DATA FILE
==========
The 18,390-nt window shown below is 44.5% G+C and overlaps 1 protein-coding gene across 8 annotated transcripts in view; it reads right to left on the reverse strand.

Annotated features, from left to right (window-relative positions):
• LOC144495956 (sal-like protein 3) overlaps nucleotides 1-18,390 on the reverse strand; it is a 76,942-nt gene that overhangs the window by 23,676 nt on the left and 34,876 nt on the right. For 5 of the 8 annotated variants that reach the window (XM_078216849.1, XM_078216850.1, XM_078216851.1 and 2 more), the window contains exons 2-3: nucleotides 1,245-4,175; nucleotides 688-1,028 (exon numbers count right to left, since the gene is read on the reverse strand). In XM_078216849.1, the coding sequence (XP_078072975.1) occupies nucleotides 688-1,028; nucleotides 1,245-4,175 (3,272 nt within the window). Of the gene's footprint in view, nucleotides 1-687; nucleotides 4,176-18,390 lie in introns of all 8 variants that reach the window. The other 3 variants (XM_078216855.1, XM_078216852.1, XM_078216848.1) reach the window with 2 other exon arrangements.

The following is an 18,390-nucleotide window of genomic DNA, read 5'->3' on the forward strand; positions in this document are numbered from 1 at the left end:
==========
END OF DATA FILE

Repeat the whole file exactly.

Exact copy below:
The 18,390-nt window shown below is 44.5% G+C and overlaps 1 protein-coding gene across 8 annotated transcripts in view; it reads right to left on the reverse strand.

Annotated features, from left to right (window-relative positions):
• LOC144495956 (sal-like protein 3) overlaps nucleotides 1-18,390 on the reverse strand; it is a 76,942-nt gene that overhangs the window by 23,676 nt on the left and 34,876 nt on the right. For 5 of the 8 annotated variants that reach the window (XM_078216849.1, XM_078216850.1, XM_078216851.1 and 2 more), the window contains exons 2-3: nucleotides 1,245-4,175; nucleotides 688-1,028 (exon numbers count right to left, since the gene is read on the reverse strand). In XM_078216849.1, the coding sequence (XP_078072975.1) occupies nucleotides 688-1,028; nucleotides 1,245-4,175 (3,272 nt within the window). Of the gene's footprint in view, nucleotides 1-687; nucleotides 4,176-18,390 lie in introns of all 8 variants that reach the window. The other 3 variants (XM_078216855.1, XM_078216852.1, XM_078216848.1) reach the window with 2 other exon arrangements.

The following is an 18,390-nucleotide window of genomic DNA, read 5'->3' on the forward strand; positions in this document are numbered from 1 at the left end: